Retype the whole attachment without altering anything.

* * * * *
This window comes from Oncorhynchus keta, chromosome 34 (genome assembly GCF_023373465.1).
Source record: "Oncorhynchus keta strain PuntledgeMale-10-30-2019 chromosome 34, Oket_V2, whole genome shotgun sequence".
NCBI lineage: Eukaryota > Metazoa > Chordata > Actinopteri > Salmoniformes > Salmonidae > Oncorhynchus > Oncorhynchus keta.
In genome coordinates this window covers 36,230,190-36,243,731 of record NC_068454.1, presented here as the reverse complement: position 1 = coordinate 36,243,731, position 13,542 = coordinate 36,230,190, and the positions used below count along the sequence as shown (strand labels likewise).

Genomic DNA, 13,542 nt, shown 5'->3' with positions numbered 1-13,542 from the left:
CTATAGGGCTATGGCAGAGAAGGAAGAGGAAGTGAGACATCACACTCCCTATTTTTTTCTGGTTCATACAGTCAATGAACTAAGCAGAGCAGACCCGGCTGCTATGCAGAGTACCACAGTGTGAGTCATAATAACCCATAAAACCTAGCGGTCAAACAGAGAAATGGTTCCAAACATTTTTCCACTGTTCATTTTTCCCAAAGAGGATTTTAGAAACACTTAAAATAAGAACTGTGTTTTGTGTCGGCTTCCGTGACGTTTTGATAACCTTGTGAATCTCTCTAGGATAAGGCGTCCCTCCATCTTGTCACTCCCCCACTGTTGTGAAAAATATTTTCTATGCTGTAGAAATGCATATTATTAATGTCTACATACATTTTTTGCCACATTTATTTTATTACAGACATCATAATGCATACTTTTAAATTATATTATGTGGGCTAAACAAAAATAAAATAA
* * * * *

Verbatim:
This window comes from Oncorhynchus keta, chromosome 34 (genome assembly GCF_023373465.1).
Source record: "Oncorhynchus keta strain PuntledgeMale-10-30-2019 chromosome 34, Oket_V2, whole genome shotgun sequence".
NCBI lineage: Eukaryota > Metazoa > Chordata > Actinopteri > Salmoniformes > Salmonidae > Oncorhynchus > Oncorhynchus keta.
In genome coordinates this window covers 36,230,190-36,243,731 of record NC_068454.1, presented here as the reverse complement: position 1 = coordinate 36,243,731, position 13,542 = coordinate 36,230,190, and the positions used below count along the sequence as shown (strand labels likewise).

Genomic DNA, 13,542 nt, shown 5'->3' with positions numbered 1-13,542 from the left:
CTATAGGGCTATGGCAGAGAAGGAAGAGGAAGTGAGACATCACACTCCCTATTTTTTTCTGGTTCATACAGTCAATGAACTAAGCAGAGCAGACCCGGCTGCTATGCAGAGTACCACAGTGTGAGTCATAATAACCCATAAAACCTAGCGGTCAAACAGAGAAATGGTTCCAAACATTTTTCCACTGTTCATTTTTCCCAAAGAGGATTTTAGAAACACTTAAAATAAGAACTGTGTTTTGTGTCGGCTTCCGTGACGTTTTGATAACCTTGTGAATCTCTCTAGGATAAGGCGTCCCTCCATCTTGTCACTCCCCCACTGTTGTGAAAAATATTTTCTATGCTGTAGAAATGCATATTATTAATGTCTACATACATTTTTTGCCACATTTATTTTATTACAGACATCATAATGCATACTTTTAAATTATATTATGTGGGCTAAACAAAAATAAAATAA